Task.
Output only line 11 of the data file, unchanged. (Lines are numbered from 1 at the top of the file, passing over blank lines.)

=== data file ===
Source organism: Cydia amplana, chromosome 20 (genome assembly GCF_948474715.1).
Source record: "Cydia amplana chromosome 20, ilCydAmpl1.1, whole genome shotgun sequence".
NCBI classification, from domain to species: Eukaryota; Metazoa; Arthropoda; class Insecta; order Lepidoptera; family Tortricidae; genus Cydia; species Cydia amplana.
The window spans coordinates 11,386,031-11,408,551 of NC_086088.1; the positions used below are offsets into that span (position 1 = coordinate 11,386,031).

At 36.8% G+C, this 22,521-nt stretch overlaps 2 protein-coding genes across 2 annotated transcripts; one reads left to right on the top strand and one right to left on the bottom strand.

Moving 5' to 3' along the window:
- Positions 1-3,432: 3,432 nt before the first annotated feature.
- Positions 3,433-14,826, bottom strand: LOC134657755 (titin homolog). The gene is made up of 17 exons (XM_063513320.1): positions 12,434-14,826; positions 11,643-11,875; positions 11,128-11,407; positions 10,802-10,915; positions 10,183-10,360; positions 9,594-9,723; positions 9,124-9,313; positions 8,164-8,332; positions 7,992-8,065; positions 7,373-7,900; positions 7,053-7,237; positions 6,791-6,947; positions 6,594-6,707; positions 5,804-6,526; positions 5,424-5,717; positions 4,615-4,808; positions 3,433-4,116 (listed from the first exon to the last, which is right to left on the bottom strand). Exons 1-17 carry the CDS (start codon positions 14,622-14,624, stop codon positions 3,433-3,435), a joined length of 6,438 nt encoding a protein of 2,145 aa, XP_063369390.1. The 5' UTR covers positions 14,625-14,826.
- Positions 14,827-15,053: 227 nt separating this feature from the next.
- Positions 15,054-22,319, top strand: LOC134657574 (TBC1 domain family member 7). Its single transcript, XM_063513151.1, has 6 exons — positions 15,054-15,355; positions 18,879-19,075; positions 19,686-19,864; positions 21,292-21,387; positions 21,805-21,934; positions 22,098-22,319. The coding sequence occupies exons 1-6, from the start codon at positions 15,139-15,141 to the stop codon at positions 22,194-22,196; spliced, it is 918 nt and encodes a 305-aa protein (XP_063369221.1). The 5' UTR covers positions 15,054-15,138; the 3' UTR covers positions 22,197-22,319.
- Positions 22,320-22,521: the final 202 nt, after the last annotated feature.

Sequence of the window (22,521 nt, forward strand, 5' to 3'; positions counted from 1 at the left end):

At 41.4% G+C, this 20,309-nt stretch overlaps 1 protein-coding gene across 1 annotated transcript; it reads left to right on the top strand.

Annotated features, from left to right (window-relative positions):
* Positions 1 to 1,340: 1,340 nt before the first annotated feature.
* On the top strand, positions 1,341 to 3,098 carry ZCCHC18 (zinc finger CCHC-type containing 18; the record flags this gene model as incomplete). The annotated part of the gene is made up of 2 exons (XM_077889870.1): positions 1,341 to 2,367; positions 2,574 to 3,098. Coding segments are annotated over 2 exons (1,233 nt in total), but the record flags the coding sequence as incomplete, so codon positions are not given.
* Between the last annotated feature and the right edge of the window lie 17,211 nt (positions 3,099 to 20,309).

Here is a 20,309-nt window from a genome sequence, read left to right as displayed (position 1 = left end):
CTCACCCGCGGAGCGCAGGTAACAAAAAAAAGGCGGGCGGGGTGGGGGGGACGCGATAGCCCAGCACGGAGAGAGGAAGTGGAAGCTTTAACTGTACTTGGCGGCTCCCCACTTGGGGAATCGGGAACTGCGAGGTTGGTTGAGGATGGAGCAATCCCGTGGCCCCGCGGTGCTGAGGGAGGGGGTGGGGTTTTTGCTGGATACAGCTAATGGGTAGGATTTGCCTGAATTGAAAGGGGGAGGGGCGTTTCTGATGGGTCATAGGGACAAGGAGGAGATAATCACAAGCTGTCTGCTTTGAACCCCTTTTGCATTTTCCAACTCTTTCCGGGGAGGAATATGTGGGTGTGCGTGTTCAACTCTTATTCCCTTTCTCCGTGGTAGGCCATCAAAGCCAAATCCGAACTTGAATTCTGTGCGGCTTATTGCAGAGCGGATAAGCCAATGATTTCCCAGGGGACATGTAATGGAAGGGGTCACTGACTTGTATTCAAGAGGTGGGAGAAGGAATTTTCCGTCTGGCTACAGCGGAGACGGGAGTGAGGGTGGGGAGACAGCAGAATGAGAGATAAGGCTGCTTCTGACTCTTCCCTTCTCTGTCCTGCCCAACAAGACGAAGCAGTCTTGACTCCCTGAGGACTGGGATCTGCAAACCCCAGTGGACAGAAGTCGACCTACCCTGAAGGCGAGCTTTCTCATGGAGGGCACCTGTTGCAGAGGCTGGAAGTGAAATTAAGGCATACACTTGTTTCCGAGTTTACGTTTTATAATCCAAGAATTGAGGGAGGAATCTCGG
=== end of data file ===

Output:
- Positions 22,320-22,521: the final 202 nt, after the last annotated feature.